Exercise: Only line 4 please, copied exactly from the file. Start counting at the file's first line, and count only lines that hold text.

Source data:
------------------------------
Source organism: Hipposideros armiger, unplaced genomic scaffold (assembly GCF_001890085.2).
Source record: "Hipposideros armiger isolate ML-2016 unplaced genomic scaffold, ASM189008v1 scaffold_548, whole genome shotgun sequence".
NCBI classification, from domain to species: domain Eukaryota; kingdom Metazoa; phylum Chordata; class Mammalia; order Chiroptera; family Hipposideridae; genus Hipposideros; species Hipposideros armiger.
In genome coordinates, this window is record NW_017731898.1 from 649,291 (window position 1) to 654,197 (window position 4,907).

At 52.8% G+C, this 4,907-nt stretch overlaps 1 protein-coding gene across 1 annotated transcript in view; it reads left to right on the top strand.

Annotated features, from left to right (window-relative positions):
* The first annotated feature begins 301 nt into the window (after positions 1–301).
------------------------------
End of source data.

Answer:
In genome coordinates, this window is record NW_017731898.1 from 649,291 (window position 1) to 654,197 (window position 4,907).